Justice Aaron Ringera on Wednesday resigned as the head of the Kenya Anti-Corruption Commission (Kacc), bringing to a close a month-long battle between Parliament and the President over his reappointment.
Mr Ringera announced his resignation and that of his deputy, Fatuma Sichale, to end what had snowballed into a national crisis that had threatened to stall government operations in the coming months.
President Kibaki kicked up the storm with his unilateral decision to reappoint the three Kacc directors, Justice Ringera and his two deputies, saying the law was silent on the matter.
But the corruption watchdog’s board, backed by Parliament, argued that the President had no powers to make the appointments without their involvement. The disagreement saw Parliament annul a gazette notice on the appointments, leaving the officials in an unknown legal territory that only the courts were expected to clarify.
One of the appointees, Dr Smokin Wanjala, threw in the towel two weeks ago leaving Justice Ringera and Ms Sichale at the centre of the controversy.
Though yesterday’s resignations are expected to bring the controversy to a close, analysts reckoned that it had eroded public confidence in the institution as politicians tore into each other over the appointments and analysts poked holes into the efficiency of KACC over the last five years it has been in existence.
It leaves in its wake institutional weaknesses that must now be addressed if the agency is to effectively fight corruption that has tainted the country’s image as an investment destination.Justice Ringera –– who said he had resigned to save the institution from disbandment following soaring public pressure –– outlined a raft of measures he believed could boost the fight against corruption.
“If the commission was to fail due to disbandment, you could have as well kissed goodbye the fight against corruption forever,” he said.
“We urgently need to review and enhance the anti-corruption machinery which is currently weak otherwise there will be no prospects of unravelling corruption cases like the Anglo Leasing scandal.”
Kacc has no prosecutorial powers, and critics argue that prosecutors under the AG’s office are part of a government cadre and therefore unlikely to fight corruption. Justice Ringera announced that Dr John Mutonyi, who is the assistant director in charge of investigations and Asset Tracing, had taken over his position in an acting capacity.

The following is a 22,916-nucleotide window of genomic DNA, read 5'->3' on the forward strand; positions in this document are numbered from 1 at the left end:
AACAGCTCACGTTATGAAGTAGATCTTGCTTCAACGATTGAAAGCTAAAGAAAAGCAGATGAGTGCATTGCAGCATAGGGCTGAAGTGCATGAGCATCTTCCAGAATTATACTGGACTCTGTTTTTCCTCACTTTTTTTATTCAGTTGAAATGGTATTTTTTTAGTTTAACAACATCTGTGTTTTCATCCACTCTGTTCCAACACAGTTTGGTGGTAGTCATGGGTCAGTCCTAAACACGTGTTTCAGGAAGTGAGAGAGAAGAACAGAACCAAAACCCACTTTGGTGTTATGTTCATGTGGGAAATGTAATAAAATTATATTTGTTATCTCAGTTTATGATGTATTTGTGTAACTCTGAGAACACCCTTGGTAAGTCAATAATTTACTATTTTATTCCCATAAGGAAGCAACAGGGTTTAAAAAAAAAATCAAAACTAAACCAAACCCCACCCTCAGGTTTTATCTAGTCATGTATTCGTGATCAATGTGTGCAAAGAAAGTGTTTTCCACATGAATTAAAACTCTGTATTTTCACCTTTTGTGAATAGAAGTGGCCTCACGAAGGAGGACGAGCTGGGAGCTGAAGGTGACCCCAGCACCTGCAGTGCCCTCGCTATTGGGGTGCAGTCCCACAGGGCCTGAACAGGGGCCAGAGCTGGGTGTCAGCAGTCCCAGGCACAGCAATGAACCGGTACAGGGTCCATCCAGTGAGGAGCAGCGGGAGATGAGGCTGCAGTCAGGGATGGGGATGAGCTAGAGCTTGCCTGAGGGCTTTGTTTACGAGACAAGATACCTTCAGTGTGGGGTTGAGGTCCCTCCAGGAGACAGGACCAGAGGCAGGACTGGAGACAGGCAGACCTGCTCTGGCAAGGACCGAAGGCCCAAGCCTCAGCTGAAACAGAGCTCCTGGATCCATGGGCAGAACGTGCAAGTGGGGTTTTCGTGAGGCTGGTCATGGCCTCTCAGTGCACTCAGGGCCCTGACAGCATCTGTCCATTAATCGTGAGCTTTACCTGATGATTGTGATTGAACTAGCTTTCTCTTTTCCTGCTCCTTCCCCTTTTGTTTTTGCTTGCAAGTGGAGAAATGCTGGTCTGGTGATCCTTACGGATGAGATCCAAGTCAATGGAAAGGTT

He urged Parliament to overhaul anti-corruption laws to give Kacc more teeth to fight graft. “We need laws that guarantee Mutual Legal Assistance to facilitate international investigation,”he said.
On Wednesday, politicians, business leaders and anti-corruption crusaders said the fight against graft was at a crossroads in the country, due to what they termed a faltering commitment and a weak anti-corruption machinery.
They argued Kenya’s economic prospects were being eroded by an unfettered continuation of official corruption, adding the war was on the brink of collapse as anti-corruption watchdog institutions passed the buck over laxity in investigations and prosecutions.
“We must clean up the anti-corruption machinery or we can as well forget the fight against corruption,” said Job Ogonda, the executive director at Transparency International Kenya Chapter.
“Much as we blame Kacc for the failure to fight corruption, the problem is fundamentally based on the lack of political will,” said Mr Ogonda.
Even before the truth about the Anglo Leasing scandal is known, new corruption scandals have emerged over the last one year involving oil and maize in what has dented the image of the Grand Coalition Government.
Even as he exited, Justice Ringera defended KACC’s slow progress in the fight against corruption, blaming others — more so the Judiciary — for frustrating his efforts.
“We have given the fight our all, we could possibly not have done better,” said Justice Ringera.
“Instead of being accused of being inefficient, it is better to confer prosecutorial powers to KACC and reform the judicial system then judge it on this basis,” he said.
Analysts argue the measure of success of Kenya’s anti-corruption machinery is bound to be judged on one data point —the return on investment that the taxpayers get in terms of amounts of public money acquired through corruption that was recovered, the number of high profile convictions and the deterrence force of the institution in fighting corruption.
This return would be compared to what other countries which have had similar experiences of topping the global charts on corruption and have fought economic crimes aggressively.
“The performance of Kacc is so far dismal and the perception is that it’s a waste of public resources,” said Mr Tiberius Barasa, a political analyst at the Institute of Policy Analysis and Research (IPAR).
“The fact is that the war on graft will never be won in this country given that it seems mega scandals like Anglo Leasing and Goldenberg have never been unravelled.”
Since Kacc was established six years ago, taxpayers have spent nearly Sh8 billion in the war against corruption.
The latest Kacc report indicates that the anti-corruption body handled cases involving close to Sh100 billion in 2008 — signaling a surge in economic crimes despite the billions of shillings spent on fighting it every year.
Kacc says at least Sh8 billion has either been recovered as assets or flawed contracts stopped after being detected.
Kacc gets a sizeable slice of the annual government budget that stands at Sh1.3 billion in the current year. However, at this rate of delivery, analysts said, it would take 25 years to recover the sum dragged out of the economy through corruption.
“We must fix corruption and political instability for investors to have confidence in this economy,” said Mr George Waititu, the managing director at research firm Synovate in a previous interview.